A few years back Stuart Staniford, (who is one of the most brilliant people I know) and I had a lively debate about the future of small scale agriculture over at The Oil Drum. Stuart argued that agriculture would continue to get bigger and more industrialized, because its fossil fuel dependency really wasn’t that great. I argued that in fact energy and environmental pressures would push us back to smaller scale agriculture. So it is nice of Staniford to note that at least at this particular moment, there’s a small general trend in my direction ;-):
I’ve circled the 4% increase between 2002 and 2007. Note that the reporter is incorrect that this is the first such increase since 1920: there was a large increase in 1935, presumably due to the effects of people going back to the land in the great depression. Note also that the 2007 census is just before the great recession and it’s possible the 2012 census will show a larger increase given both the recession and, perhaps, an ongoing trend amongst young people of returning to agriculture.
So, we are a long way from Sharon Astyk’s Nation of Farmers, but it certainly looks like the giant loss of US farm count in the mid twentieth century has stabilized and perhaps now begun some kind of bounce back**.
I would actually suggest that at this point, this is a voluntary back to the land movement – that is, we are not yet seriously experiencing the kinds of pressures that may drive us in the future. So in some respects, I don’t think the issue that Staniford and I debated back then is really in play yet – instead, the growing local food movement is creating a trend that is taking us in a useful direction – towards more farms – but not necessarily because we HAVE to have more farms, but because we WANT them. Don’t get me wrong, I think this is a good thing, but I’m not sure that I would draw any conclusions from this particular trend – except that doing this keeps land in agricultural usage and begins to create the next generation of farmers – which we need for purely demographic as well as energy and resource reasons (I’m not entirely clear that the demographic pressures are yet in force here either, really – we just haven’t fully grasped how badly we need these young farmers EVEN IF we engage in exactly the same kind of industrialized agriculture – the average US farmer is nearly 60, and his or her children have already left the farm with no intention of coming back).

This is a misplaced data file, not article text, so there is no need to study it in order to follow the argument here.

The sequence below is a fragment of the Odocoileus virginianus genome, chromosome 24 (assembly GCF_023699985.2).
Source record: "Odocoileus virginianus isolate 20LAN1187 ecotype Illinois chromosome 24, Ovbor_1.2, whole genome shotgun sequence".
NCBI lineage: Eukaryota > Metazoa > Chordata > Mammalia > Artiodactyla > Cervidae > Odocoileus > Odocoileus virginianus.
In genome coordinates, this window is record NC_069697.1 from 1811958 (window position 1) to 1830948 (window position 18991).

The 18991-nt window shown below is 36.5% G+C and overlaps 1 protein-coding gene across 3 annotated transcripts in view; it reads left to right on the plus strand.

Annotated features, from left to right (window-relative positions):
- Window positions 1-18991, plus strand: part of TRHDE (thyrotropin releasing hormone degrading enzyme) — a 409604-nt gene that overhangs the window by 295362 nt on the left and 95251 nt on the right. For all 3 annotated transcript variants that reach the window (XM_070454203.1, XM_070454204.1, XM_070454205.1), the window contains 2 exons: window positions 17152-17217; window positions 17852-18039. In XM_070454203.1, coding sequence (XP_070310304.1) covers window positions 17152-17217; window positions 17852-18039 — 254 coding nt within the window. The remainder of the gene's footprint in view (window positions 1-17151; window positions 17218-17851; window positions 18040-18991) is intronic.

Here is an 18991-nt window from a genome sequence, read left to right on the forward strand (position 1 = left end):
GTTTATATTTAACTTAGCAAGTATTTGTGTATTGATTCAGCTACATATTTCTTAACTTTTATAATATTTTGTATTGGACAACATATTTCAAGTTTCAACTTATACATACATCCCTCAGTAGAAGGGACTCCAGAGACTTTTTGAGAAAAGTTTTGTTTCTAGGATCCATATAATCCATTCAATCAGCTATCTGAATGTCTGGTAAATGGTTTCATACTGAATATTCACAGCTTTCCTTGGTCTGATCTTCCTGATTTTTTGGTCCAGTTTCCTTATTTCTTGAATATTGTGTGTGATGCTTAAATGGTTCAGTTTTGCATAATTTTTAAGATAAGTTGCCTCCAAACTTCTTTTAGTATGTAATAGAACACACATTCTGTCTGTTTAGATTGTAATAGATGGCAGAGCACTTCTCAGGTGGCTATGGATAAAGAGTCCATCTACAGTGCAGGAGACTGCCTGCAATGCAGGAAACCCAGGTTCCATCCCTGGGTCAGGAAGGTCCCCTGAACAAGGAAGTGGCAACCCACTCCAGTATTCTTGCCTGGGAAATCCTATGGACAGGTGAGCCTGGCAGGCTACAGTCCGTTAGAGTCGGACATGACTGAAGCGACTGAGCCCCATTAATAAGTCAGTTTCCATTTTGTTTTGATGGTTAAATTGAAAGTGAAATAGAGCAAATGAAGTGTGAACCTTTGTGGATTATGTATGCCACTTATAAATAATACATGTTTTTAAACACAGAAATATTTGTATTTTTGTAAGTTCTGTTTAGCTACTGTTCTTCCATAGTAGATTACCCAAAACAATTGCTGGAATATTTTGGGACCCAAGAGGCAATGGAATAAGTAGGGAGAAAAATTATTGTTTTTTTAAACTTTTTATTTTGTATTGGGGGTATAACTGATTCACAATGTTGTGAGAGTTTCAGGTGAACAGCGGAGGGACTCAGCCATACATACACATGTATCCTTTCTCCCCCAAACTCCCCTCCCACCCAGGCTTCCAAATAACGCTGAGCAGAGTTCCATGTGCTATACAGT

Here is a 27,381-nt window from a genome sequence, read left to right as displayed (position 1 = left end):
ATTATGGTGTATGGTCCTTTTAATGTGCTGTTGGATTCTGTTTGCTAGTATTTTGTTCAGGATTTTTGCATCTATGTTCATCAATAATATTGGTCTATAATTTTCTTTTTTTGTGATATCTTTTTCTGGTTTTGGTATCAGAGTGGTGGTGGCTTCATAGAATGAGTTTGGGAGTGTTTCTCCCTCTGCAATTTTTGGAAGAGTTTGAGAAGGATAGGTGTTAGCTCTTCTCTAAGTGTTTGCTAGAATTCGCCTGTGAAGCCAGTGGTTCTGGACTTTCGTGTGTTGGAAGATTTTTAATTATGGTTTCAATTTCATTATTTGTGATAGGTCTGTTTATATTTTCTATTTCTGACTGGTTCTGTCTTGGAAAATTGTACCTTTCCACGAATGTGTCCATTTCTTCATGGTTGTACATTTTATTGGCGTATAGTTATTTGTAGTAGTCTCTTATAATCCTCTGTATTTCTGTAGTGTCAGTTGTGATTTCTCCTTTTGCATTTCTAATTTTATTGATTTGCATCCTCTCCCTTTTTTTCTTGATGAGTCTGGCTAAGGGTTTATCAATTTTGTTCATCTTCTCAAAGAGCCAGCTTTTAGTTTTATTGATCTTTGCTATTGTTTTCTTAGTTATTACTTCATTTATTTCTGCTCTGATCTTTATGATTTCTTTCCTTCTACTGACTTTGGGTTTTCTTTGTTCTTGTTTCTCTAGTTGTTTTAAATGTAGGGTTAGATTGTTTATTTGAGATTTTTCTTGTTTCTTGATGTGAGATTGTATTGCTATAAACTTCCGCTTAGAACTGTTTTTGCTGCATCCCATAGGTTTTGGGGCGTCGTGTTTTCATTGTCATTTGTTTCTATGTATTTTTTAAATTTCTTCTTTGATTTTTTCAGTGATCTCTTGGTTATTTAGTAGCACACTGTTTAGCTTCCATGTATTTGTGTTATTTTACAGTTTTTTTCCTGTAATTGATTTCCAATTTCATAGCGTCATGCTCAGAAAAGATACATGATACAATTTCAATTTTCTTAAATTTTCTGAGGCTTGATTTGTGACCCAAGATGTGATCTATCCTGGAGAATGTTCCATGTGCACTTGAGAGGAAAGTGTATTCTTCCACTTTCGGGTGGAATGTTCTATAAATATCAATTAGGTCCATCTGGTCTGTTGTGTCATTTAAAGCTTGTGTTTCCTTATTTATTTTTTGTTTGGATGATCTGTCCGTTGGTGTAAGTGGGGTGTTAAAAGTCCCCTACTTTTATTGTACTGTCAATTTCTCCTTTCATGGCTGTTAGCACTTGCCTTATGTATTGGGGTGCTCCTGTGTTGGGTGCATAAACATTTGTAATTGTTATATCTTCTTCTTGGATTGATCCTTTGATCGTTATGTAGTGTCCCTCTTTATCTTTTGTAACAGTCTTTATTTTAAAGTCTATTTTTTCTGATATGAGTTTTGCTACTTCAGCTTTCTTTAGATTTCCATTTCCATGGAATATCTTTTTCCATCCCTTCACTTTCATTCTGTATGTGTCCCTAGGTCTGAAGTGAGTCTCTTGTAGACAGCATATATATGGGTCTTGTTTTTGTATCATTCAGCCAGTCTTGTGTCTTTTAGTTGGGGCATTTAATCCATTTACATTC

Let us say that we will need only 2% of the US population to become farmers. But since the vast majority of farmers are facing retirement within the next two decades, and under 35 farmers are such a tiny percentage, that means we will need to train 30-50 times as many young farmers in the next two decades as we have been doing. The numbers could be substantially higher. But where would even those small numbers of farmers come from? Even if the younger farmers were to have a lot of kids and encourage them to stay on the farm, that doesn’t resolve the problem.
So where do they come from? This is a new problem for human society – while we’ve always had some people take up agriculture as a new profession (and when that happened, say, during the settlement of the US west, there were always extremely high failure rates and ecological costs), the vast majority of those who did the work and stayed at it grew up on farms. We have never before in human history (except perhaps when we developed agriculture, and that didn’t happen all at once) had to teach an entire generation of non-farmers to farm. But that’s the problem we face.
So yay for the movement of young farmers to the land, for whatever reason. In the end, we need a lot more of them, no matter what.